A Very Special Father’s Day: Welcome Home
June is National Homeownership Month, and we have all learned over the last few years how important homeownership is as our homes have become our workplaces, schools for our children and safe harbors in which we’ve weathered the toughest moments of a global pandemic.
This year, Houston Habitat is celebrating the joy of homeownership and fatherhood with this profile of our most recent homeowner and father: Jacoby George.
As a single father, Jacoby George’s main purpose in life has been to provide a happy and stable home for his three children: Jacoby (age 17), Jacob (age 14) and Jennae (age 10). On Tuesday, April 19, that purpose was fulfilled as he cut the ribbon in front of his Houston Habitat for Humanity home.
Homeownership has been a “life goal” for George, as he began his partnership with Houston Habitat in November 2021. George literally dug into the process as he began putting in the necessary hours to become a homeowner include including financial education courses and participating in sweat equity — helping to build homes for others. The whole family was dedicated to the effort with son Jacobi also assisting with sweat equity efforts by picking up his own hammer. (Note: volunteers must be 16 years old to participate on a Houston Habitat build) In January, alongside volunteers from UTHealth Houston and UT Physicians, he learned his hard work and dedication had paid off.
“I was shocked. I had no idea I was actually building my own home that day,” recalled George.
Less than a year after being accepted into the program, Jacoby and his family now have a completed home for their home and eagerly await their closing and move-in date. With four bedrooms, two bathrooms, and a spacious living area, there’s plenty of room to make memories and grow. George is also aware that studies have drawn a pathway between owning a decent, affordable and stable home and experiencing positive educational outcomes for his children. Stable home environments raise children’s math and reading test scores, making affordable homeownership a conduit for greater residential stability.1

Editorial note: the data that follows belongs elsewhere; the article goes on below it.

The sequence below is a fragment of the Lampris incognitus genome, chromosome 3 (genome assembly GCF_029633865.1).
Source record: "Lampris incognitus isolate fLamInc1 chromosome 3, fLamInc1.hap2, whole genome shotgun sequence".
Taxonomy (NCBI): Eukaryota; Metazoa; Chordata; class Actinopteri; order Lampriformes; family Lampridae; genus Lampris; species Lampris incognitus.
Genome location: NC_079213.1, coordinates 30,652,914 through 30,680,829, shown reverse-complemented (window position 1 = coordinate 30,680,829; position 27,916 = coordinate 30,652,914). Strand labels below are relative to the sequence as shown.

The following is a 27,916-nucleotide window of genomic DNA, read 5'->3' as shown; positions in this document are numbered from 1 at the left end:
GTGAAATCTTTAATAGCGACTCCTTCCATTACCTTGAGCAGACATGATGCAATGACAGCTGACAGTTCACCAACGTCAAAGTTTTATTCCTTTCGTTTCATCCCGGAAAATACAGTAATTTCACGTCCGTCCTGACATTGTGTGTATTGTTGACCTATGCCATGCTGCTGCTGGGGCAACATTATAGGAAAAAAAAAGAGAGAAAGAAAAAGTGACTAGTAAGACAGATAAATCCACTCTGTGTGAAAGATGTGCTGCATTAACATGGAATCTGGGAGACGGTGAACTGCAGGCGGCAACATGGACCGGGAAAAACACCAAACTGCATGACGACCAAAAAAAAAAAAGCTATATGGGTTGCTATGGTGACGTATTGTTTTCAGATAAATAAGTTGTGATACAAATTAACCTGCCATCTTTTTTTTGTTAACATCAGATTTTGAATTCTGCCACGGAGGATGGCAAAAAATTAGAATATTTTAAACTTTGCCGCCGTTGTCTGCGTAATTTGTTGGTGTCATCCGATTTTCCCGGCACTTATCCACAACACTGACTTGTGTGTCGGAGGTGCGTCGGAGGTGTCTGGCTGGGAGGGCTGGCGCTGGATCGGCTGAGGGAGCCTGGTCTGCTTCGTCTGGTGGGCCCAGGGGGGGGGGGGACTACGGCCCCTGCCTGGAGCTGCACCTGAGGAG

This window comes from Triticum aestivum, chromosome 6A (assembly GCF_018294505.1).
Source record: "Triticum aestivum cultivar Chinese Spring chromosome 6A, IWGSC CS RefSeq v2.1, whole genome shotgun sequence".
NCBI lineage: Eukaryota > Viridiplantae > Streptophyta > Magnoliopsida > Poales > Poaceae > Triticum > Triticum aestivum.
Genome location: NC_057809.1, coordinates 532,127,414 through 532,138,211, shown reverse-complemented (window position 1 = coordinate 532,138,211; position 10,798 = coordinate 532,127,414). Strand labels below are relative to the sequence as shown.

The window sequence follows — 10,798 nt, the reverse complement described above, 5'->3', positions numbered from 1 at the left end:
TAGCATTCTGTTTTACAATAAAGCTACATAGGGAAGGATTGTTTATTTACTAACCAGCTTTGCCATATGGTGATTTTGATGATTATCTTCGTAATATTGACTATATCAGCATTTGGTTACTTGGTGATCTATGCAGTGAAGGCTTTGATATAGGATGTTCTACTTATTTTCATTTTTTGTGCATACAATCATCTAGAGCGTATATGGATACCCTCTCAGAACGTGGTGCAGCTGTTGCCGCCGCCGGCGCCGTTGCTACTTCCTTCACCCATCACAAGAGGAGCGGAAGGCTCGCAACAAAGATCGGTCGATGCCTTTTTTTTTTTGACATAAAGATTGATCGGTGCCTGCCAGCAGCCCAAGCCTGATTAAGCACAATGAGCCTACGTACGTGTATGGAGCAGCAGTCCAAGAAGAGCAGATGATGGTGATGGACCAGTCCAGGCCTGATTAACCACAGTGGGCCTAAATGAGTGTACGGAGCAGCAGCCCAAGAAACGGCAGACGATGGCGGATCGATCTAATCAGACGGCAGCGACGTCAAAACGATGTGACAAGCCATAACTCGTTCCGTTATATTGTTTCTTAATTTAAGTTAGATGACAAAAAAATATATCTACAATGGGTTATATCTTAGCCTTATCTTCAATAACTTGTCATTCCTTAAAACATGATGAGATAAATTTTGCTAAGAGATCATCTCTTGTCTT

While the benefits of educational stability are important to George, his children are more focused on their new rooms! “We are so happy to receive this blessing,” he said. “My family and I are so happy. This is a great way to start off the year. Came from nothing and now God has blessed me and family with a home,” said George, “If I can do it, anybody can do it.”
1 Lisa L. Mohanty and Lakshmi K. Raut, “Home Ownership and School Outcomes of Children: Evidence from the PSID Child Development Supplement,” The American Journal of Economics and Sociology, 68.2 (2009), 465–90.
Hurricane Season is Here
Being hurricane ready is necessary as a Gulf Coast resident. While it’s essential to be prepared year-round for floods and extreme weather, it’s especially important now as hurricane season starts.
Ways to prepare now:
- Listen to a NOAA Weather Radio for critical information from the National Weather Service (NWS).
- Check your disaster supplies and replace or restock as needed.
- Close windows, doors, and hurricane shutters. If you do not have hurricane shutters, close and board up all windows and doors with plywood.
- Turn the refrigerator and freezer to the coldest setting and keep them closed as much as possible so that food will last longer if the power goes out.
- Fill your car’s gas tank.
- Talk with members of your household and create an evacuation plan. Planning and practicing your evacuation plan minimizes confusion and fear during the event.
Important supplies you will need:
- Water—at least a 3-day supply; one gallon per person per day
- Food—at least a 3-day supply of non-perishable, easy-to-prepare food
- Extra clothing, hat, rain gear, Emergency blanket and sturdy shoes
- Flashlight and Battery-powered or hand-crank radio (NOAAWeather Radio, if possible)
- Insect repellent and sunscreen
- First aid kit
For more resources and tips on how to prepare yourself for hurricane season, check out our disaster home repair page.